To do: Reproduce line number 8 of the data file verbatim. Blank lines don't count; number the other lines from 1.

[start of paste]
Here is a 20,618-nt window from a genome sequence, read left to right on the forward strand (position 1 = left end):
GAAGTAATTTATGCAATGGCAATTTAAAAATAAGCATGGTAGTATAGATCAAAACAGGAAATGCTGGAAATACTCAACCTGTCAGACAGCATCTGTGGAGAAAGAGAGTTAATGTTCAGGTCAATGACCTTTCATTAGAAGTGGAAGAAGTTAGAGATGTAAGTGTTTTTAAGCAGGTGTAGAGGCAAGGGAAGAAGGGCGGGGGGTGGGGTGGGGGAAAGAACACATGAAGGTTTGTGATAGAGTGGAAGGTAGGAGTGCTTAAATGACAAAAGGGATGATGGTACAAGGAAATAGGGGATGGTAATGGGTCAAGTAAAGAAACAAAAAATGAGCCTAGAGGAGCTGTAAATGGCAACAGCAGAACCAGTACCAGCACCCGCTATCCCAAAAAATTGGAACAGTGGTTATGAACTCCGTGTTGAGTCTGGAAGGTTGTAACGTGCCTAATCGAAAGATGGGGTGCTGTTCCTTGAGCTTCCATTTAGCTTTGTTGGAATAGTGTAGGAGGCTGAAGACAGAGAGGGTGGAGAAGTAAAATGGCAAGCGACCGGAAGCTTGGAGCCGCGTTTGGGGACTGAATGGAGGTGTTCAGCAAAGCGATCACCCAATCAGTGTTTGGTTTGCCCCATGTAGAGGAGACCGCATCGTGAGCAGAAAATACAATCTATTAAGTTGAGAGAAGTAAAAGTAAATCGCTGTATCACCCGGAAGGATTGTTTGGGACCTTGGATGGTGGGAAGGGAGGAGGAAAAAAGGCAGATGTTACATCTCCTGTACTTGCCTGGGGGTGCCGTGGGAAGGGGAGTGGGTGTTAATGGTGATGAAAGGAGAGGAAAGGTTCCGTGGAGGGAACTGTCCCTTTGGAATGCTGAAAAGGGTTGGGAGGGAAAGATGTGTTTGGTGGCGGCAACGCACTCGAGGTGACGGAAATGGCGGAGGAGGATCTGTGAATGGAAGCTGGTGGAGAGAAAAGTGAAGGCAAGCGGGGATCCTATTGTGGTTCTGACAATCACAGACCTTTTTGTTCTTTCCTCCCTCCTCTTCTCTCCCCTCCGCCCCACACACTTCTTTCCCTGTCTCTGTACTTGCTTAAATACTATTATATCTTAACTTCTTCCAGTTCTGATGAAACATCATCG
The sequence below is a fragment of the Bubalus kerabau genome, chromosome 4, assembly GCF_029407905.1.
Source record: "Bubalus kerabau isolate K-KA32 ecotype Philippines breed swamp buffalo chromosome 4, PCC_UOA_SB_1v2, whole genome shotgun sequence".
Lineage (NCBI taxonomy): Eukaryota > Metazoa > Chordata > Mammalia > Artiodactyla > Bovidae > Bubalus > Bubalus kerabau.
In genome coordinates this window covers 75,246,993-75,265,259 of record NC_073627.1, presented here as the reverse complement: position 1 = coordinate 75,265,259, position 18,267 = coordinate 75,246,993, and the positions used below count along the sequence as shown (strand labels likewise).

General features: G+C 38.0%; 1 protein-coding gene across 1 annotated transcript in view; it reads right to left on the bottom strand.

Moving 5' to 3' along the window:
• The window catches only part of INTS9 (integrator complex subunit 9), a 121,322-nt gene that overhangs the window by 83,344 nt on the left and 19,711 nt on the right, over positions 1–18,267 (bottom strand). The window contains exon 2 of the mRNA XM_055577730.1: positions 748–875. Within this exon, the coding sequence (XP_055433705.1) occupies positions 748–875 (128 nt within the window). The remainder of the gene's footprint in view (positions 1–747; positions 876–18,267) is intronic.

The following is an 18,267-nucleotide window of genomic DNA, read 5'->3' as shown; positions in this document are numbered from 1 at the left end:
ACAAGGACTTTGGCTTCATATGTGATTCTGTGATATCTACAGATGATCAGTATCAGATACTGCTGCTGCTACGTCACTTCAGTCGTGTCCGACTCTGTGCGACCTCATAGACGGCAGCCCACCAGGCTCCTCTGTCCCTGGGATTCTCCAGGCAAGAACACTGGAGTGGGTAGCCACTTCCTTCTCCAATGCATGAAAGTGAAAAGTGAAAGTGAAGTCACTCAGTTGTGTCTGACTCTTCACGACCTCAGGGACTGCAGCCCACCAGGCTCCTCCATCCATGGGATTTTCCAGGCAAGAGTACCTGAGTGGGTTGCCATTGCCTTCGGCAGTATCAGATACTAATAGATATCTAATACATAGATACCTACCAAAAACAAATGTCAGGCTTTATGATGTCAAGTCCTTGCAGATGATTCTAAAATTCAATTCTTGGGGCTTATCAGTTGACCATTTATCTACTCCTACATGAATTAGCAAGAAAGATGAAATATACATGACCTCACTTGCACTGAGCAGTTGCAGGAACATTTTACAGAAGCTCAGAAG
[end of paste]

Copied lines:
Moving 5' to 3' along the window: